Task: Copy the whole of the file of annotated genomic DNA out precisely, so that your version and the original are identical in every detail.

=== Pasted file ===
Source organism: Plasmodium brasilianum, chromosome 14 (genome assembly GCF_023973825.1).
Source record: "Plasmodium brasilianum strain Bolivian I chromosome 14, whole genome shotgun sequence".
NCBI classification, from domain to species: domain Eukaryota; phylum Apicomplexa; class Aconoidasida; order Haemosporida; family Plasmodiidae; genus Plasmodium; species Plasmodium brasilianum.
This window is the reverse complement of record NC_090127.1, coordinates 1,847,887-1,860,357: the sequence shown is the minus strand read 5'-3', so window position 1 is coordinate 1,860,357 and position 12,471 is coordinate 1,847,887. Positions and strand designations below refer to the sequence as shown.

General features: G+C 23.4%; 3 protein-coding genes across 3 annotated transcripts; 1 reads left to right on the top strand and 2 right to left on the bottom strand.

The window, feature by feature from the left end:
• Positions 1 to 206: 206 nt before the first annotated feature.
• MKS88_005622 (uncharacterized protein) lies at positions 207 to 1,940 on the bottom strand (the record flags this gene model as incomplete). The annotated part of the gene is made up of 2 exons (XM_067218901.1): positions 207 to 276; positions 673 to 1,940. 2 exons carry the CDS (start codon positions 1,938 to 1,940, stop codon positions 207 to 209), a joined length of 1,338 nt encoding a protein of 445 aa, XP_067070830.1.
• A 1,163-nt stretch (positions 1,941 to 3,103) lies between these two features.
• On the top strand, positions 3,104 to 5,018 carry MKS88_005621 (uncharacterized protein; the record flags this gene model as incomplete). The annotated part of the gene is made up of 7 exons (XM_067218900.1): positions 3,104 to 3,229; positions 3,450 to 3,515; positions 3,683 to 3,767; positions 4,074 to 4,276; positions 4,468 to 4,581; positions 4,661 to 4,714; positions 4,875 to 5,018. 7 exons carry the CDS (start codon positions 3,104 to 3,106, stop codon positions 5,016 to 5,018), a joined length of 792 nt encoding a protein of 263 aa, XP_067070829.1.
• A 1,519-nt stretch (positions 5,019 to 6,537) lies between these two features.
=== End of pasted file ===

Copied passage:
Source organism: Plasmodium brasilianum, chromosome 14 (genome assembly GCF_023973825.1).
Source record: "Plasmodium brasilianum strain Bolivian I chromosome 14, whole genome shotgun sequence".
NCBI classification, from domain to species: domain Eukaryota; phylum Apicomplexa; class Aconoidasida; order Haemosporida; family Plasmodiidae; genus Plasmodium; species Plasmodium brasilianum.
This window is the reverse complement of record NC_090127.1, coordinates 1,847,887-1,860,357: the sequence shown is the minus strand read 5'-3', so window position 1 is coordinate 1,860,357 and position 12,471 is coordinate 1,847,887. Positions and strand designations below refer to the sequence as shown.

General features: G+C 23.4%; 3 protein-coding genes across 3 annotated transcripts; 1 reads left to right on the top strand and 2 right to left on the bottom strand.

The window, feature by feature from the left end:
• Positions 1 to 206: 206 nt before the first annotated feature.
• MKS88_005622 (uncharacterized protein) lies at positions 207 to 1,940 on the bottom strand (the record flags this gene model as incomplete). The annotated part of the gene is made up of 2 exons (XM_067218901.1): positions 207 to 276; positions 673 to 1,940. 2 exons carry the CDS (start codon positions 1,938 to 1,940, stop codon positions 207 to 209), a joined length of 1,338 nt encoding a protein of 445 aa, XP_067070830.1.
• A 1,163-nt stretch (positions 1,941 to 3,103) lies between these two features.
• On the top strand, positions 3,104 to 5,018 carry MKS88_005621 (uncharacterized protein; the record flags this gene model as incomplete). The annotated part of the gene is made up of 7 exons (XM_067218900.1): positions 3,104 to 3,229; positions 3,450 to 3,515; positions 3,683 to 3,767; positions 4,074 to 4,276; positions 4,468 to 4,581; positions 4,661 to 4,714; positions 4,875 to 5,018. 7 exons carry the CDS (start codon positions 3,104 to 3,106, stop codon positions 5,016 to 5,018), a joined length of 792 nt encoding a protein of 263 aa, XP_067070829.1.
• A 1,519-nt stretch (positions 5,019 to 6,537) lies between these two features.